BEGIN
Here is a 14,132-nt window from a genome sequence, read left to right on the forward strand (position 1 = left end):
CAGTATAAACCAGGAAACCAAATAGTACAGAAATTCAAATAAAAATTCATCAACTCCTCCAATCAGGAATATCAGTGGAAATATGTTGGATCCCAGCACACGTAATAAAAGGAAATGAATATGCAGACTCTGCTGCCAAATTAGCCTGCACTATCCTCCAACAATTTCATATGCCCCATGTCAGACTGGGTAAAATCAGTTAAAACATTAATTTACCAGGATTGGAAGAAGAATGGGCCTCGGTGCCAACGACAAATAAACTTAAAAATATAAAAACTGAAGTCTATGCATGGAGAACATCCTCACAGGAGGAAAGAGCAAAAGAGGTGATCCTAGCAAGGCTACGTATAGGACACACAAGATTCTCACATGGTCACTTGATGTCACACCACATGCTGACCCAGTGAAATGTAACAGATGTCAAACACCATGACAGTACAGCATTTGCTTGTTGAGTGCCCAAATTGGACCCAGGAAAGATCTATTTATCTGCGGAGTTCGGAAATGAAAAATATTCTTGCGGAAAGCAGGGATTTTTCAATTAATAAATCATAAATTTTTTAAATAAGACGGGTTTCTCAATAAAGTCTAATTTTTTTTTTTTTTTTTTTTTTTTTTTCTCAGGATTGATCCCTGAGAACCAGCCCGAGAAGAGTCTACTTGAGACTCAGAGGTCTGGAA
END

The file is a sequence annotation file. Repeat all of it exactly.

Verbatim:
Here is a 14,132-nt window from a genome sequence, read left to right on the forward strand (position 1 = left end):
CAGTATAAACCAGGAAACCAAATAGTACAGAAATTCAAATAAAAATTCATCAACTCCTCCAATCAGGAATATCAGTGGAAATATGTTGGATCCCAGCACACGTAATAAAAGGAAATGAATATGCAGACTCTGCTGCCAAATTAGCCTGCACTATCCTCCAACAATTTCATATGCCCCATGTCAGACTGGGTAAAATCAGTTAAAACATTAATTTACCAGGATTGGAAGAAGAATGGGCCTCGGTGCCAACGACAAATAAACTTAAAAATATAAAAACTGAAGTCTATGCATGGAGAACATCCTCACAGGAGGAAAGAGCAAAAGAGGTGATCCTAGCAAGGCTACGTATAGGACACACAAGATTCTCACATGGTCACTTGATGTCACACCACATGCTGACCCAGTGAAATGTAACAGATGTCAAACACCATGACAGTACAGCATTTGCTTGTTGAGTGCCCAAATTGGACCCAGGAAAGATCTATTTATCTGCGGAGTTCGGAAATGAAAAATATTCTTGCGGAAAGCAGGGATTTTTCAATTAATAAATCATAAATTTTTTAAATAAGACGGGTTTCTCAATAAAGTCTAATTTTTTTTTTTTTTTTTTTTTTTTTTTCTCAGGATTGATCCCTGAGAACCAGCCCGAGAAGAGTCTACTTGAGACTCAGAGGTCTGGAA